Clouds over Olympus
Olympus’ shares are likely to languish until it comes up with some answers. The Japanese instrument maker jilted its chief executive on Oct. 14, and has since admitted to effectively paying two M&A advisers a 35 percent commission for a UK acquisition in 2008. While its core business looks sound, the fear is that Olympus could be forced to take big writedowns, or even delist.
The company’s shares have fallen 44 percent since it dismissed Michael Woodford, wiping $3.9 billion off its market capitalisation. Woodford says he was given the heave after pointing out governance problems surrounding overseas acquisitions, in particular the $1.9 billion purchase of Gyrus. He accuses the board of violating British law against paying a purchaser for an acquisition, false accounting and breaching its fiduciary duties.
For all the chaos, Olympus is still profitable. But it needs restructuring: poor performance in digital cameras is dragging down its more profitable medical equipment business. Investors fear Woodford’s departure will scotch efforts to cut costs and rationalise, hopes for which had driven Olympus’ stock up 20 percent before August’s global market downturn.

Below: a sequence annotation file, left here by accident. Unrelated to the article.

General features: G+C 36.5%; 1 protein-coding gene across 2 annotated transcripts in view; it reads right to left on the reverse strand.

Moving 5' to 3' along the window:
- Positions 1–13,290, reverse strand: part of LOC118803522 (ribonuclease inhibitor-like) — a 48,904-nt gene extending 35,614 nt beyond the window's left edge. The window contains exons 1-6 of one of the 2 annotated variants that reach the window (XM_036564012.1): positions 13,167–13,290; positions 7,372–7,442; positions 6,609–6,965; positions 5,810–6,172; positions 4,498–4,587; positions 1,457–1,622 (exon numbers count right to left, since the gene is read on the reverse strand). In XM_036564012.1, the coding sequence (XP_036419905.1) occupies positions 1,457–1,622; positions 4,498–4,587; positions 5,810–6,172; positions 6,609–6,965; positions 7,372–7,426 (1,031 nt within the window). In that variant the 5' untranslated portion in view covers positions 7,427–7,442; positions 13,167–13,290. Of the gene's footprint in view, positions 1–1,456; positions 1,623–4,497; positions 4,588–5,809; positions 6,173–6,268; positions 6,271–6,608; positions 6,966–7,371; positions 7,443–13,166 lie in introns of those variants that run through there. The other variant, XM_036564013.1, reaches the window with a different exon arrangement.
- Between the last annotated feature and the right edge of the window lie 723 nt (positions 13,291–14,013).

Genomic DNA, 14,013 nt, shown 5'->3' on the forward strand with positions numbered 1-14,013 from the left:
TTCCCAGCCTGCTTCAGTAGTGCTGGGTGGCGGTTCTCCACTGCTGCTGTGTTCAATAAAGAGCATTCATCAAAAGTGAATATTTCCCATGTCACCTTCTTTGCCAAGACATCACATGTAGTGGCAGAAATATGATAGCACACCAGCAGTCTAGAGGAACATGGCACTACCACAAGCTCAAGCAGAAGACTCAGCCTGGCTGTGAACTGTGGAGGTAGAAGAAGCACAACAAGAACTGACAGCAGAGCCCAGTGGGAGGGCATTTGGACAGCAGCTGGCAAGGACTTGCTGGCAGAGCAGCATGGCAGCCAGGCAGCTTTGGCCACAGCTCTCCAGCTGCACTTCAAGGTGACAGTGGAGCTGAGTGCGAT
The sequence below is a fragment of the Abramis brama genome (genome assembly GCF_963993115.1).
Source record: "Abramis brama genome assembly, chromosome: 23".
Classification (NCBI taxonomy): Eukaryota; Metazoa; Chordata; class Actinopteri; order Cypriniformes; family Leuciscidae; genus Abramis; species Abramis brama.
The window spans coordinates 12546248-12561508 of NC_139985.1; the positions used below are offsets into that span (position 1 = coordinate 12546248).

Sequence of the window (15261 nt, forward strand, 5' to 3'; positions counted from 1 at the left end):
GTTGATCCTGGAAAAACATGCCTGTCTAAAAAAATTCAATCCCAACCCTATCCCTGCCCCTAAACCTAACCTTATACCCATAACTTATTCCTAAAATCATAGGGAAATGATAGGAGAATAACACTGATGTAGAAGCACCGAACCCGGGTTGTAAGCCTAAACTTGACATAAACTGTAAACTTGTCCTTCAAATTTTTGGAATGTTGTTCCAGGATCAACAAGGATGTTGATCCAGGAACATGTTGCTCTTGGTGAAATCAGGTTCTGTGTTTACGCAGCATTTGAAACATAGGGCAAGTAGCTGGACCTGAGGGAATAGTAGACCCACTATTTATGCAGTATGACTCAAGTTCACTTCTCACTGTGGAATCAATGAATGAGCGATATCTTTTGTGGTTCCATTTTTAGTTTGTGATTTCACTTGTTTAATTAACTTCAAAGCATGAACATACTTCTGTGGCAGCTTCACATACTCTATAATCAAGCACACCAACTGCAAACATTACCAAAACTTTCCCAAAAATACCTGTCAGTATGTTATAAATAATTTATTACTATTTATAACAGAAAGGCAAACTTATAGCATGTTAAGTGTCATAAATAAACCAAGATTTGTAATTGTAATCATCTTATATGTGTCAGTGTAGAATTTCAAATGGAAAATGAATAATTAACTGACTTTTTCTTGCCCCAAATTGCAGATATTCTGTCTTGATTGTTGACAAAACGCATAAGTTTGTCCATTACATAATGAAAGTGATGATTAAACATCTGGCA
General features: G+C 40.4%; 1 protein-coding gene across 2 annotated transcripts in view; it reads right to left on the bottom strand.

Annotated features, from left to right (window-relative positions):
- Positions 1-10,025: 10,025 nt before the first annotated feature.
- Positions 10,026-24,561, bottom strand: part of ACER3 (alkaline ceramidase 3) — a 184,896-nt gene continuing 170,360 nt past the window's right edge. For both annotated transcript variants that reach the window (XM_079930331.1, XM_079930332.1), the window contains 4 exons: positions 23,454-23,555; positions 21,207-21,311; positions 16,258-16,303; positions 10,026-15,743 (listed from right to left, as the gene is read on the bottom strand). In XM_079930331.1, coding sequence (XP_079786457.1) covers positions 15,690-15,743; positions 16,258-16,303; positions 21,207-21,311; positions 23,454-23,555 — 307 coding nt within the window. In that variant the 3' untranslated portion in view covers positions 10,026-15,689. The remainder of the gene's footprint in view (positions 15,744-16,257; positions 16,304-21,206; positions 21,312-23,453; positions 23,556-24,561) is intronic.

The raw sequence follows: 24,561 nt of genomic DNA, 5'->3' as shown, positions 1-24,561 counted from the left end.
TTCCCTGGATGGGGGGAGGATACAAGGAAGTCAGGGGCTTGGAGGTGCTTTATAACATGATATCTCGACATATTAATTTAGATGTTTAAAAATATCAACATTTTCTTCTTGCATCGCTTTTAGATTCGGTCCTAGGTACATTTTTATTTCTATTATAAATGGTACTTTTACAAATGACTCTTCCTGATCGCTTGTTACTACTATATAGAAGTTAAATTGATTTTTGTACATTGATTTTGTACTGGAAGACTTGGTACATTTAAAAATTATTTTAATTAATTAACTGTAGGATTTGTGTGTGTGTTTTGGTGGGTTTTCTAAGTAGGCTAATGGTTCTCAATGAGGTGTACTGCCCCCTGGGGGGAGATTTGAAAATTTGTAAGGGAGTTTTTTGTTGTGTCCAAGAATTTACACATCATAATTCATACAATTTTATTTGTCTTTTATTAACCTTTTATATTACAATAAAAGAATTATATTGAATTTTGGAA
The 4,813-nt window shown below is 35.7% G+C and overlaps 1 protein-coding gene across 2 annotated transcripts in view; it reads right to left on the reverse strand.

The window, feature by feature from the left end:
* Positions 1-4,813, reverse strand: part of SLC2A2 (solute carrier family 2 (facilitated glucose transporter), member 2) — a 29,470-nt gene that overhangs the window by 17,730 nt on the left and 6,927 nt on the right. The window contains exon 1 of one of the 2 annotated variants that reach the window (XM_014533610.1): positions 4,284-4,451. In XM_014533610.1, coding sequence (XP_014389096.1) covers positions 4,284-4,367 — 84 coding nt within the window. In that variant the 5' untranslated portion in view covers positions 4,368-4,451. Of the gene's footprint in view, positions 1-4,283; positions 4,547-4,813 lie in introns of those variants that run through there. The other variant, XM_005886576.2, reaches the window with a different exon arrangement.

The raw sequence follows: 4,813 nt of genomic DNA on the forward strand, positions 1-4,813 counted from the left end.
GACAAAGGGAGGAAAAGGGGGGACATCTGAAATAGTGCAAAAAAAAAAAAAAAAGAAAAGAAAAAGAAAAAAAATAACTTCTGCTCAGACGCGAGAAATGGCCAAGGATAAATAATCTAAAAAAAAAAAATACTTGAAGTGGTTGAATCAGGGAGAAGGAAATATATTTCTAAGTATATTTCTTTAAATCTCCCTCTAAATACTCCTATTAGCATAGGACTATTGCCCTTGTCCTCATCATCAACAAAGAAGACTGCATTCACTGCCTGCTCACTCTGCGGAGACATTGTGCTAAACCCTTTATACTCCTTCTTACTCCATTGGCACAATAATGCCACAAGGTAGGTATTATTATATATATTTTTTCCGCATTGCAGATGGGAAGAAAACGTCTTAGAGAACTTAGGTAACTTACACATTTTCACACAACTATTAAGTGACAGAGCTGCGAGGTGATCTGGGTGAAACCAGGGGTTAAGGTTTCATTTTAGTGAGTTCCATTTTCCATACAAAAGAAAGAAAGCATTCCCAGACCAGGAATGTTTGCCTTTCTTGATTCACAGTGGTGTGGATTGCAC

There are three pressing issues. One is a credibility gap, after revealing a $687 million payment to two M&A advisers whose ownership is unclear and whereabouts unknown. As well as explaining who they are, Olympus needs to explain why it paid them $620 million for preferred shares it valued at $177 million when they were issued in 2008.
The second worry is that Olympus may face writedowns. It booked nearly $2 billion in goodwill after buying Gyrus. Goldman Sachs calculates that Olympus’ goodwill now exceeds the heavily indebted company’s net assets. If it were forced to write down that goodwill, it might have to take provisions or, if earnings didn’t cover the shortfall, raise additional capital.
Finally, Woodford’s accusations could prompt an investigation by the Tokyo Stock Exchange. At worst, that could result in the company being delisted. The clouds surrounding Olympus are so thick that parting them may require a third-party investigation, but its board can start by shedding some light on the questions that are driving investors away.